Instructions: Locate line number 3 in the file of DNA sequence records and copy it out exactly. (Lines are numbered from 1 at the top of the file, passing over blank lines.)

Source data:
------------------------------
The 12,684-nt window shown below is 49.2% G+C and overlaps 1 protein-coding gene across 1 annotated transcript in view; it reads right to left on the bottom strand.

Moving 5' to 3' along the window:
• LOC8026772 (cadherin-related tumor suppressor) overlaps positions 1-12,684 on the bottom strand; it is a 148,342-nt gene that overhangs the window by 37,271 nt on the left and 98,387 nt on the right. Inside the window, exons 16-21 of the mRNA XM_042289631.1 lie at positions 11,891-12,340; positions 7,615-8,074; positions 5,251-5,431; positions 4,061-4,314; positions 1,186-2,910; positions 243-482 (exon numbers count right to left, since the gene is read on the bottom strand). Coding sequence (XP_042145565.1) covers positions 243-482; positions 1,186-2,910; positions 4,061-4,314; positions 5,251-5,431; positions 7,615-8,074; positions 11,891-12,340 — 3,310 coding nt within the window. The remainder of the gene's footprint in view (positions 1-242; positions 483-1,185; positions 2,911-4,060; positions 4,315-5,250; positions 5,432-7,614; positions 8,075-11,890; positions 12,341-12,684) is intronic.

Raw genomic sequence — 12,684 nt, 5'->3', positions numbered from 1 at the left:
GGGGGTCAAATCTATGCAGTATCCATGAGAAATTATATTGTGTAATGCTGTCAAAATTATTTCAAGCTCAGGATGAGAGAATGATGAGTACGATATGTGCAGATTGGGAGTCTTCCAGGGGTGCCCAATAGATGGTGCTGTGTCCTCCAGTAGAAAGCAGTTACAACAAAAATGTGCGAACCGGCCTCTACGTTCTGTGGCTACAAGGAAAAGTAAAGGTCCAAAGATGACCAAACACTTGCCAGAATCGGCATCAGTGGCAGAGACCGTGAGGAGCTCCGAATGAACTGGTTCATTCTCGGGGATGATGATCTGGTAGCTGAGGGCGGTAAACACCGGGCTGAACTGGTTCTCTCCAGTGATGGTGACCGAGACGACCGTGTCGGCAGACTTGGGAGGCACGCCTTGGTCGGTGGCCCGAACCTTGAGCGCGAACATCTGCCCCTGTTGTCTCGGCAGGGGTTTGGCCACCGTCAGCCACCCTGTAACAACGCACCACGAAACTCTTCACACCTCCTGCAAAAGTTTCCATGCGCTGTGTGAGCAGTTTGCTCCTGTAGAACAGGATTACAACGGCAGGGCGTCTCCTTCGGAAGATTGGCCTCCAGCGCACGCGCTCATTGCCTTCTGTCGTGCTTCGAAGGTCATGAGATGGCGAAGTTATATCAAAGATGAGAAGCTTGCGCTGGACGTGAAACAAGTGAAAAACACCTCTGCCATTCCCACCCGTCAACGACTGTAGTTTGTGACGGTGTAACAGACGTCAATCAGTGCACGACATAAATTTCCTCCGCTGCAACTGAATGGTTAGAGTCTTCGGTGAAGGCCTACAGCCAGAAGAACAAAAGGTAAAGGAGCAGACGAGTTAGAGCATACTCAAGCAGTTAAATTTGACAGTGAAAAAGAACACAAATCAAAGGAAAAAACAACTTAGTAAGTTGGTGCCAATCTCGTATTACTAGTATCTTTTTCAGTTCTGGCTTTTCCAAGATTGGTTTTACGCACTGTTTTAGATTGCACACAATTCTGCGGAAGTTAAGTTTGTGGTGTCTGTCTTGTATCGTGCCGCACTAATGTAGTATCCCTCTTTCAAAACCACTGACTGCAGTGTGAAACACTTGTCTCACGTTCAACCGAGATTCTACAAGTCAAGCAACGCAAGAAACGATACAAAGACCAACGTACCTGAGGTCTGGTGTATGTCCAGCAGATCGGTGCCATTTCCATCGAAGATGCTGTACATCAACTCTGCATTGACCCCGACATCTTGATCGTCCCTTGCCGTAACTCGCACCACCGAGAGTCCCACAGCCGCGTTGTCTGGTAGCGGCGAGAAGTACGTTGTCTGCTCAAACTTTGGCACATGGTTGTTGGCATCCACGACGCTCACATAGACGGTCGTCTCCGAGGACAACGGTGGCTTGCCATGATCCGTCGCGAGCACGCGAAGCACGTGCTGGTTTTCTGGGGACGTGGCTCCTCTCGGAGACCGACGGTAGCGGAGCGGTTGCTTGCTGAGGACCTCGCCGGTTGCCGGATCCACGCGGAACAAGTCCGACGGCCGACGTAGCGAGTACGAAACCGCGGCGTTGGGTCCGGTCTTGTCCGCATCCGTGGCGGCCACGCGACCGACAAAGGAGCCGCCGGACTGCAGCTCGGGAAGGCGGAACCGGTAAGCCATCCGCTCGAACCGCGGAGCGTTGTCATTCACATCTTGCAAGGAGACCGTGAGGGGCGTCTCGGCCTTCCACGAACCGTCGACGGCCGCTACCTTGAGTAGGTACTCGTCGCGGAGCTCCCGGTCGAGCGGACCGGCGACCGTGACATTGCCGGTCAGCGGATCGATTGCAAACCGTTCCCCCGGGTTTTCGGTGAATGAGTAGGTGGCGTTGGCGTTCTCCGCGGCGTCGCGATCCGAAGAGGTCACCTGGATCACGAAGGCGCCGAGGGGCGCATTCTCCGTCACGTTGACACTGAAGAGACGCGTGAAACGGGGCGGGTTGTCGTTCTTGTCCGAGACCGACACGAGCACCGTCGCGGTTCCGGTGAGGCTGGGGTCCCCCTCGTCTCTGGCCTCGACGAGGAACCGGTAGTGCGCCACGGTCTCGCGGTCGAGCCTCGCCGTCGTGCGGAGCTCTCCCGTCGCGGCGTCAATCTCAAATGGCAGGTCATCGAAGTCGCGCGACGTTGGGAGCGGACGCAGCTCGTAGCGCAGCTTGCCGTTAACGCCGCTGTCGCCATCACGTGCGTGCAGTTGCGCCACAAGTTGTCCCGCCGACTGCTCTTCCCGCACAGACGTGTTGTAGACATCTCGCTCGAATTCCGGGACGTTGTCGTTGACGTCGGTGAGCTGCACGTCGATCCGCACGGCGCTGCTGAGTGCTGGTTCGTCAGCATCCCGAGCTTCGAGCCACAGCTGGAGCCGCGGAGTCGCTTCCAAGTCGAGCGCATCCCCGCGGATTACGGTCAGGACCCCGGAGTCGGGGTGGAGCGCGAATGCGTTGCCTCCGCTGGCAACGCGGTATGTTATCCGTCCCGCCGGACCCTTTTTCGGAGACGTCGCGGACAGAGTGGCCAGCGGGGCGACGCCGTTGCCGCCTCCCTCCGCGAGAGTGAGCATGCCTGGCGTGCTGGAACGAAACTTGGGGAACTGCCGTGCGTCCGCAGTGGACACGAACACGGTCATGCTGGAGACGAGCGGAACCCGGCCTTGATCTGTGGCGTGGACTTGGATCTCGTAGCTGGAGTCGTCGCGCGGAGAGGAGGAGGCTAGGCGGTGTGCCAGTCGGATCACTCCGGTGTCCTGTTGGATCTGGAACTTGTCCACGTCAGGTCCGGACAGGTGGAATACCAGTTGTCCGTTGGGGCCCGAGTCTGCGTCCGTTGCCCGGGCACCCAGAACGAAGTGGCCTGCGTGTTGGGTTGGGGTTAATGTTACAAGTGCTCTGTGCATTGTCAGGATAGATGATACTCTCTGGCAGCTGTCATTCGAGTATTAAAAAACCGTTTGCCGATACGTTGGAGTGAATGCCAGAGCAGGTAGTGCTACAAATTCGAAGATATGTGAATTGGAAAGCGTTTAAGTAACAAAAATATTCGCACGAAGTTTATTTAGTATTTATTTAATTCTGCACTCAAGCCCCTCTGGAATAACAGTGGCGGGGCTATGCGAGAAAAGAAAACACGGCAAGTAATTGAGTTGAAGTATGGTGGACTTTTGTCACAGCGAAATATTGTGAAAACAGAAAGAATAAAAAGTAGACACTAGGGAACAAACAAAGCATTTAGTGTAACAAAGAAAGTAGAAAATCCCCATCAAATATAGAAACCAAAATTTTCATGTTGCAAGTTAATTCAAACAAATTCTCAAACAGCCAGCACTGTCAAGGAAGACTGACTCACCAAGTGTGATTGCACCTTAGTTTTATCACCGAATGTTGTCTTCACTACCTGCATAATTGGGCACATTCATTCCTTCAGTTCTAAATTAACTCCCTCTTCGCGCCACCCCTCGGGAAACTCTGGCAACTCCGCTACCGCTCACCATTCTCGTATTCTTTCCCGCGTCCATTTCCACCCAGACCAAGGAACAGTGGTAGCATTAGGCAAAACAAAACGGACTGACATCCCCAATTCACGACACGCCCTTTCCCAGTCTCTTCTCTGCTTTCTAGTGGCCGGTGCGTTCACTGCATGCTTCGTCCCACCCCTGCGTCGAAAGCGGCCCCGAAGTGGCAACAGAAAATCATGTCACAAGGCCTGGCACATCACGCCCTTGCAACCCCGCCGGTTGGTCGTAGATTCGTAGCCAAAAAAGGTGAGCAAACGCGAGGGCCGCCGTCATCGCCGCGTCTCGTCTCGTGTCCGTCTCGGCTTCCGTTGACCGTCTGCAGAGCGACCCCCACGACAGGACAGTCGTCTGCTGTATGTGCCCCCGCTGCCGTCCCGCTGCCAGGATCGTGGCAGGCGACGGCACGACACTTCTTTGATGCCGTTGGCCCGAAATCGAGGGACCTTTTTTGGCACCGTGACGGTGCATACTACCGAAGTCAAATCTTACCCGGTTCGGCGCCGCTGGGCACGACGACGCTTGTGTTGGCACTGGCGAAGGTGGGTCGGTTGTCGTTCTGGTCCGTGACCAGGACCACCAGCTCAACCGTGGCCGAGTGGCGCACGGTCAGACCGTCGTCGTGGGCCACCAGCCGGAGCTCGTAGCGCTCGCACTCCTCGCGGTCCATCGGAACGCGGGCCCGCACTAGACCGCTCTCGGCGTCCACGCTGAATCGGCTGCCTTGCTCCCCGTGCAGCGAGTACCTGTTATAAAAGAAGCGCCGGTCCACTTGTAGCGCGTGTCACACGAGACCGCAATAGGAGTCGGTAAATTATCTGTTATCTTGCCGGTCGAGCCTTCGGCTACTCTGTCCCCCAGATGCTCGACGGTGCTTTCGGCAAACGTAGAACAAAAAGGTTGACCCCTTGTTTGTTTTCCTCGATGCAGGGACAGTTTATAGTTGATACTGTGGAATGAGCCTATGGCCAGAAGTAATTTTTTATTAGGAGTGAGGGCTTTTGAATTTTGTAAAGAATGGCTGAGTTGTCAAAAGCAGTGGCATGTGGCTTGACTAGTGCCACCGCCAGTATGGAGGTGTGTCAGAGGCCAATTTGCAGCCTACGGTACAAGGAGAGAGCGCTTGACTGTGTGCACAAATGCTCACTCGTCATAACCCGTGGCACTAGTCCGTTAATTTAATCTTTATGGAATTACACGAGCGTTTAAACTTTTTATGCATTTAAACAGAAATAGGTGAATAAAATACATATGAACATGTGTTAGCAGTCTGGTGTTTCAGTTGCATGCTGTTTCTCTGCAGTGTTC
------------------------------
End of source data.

• LOC8026772 (cadherin-related tumor suppressor) overlaps positions 1-12,684 on the bottom strand; it is a 148,342-nt gene that overhangs the window by 37,271 nt on the left and 98,387 nt on the right. Inside the window, exons 16-21 of the mRNA XM_042289631.1 lie at positions 11,891-12,340; positions 7,615-8,074; positions 5,251-5,431; positions 4,061-4,314; positions 1,186-2,910; positions 243-482 (exon numbers count right to left, since the gene is read on the bottom strand). Coding sequence (XP_042145565.1) covers positions 243-482; positions 1,186-2,910; positions 4,061-4,314; positions 5,251-5,431; positions 7,615-8,074; positions 11,891-12,340 — 3,310 coding nt within the window. The remainder of the gene's footprint in view (positions 1-242; positions 483-1,185; positions 2,911-4,060; positions 4,315-5,250; positions 5,432-7,614; positions 8,075-11,890; positions 12,341-12,684) is intronic.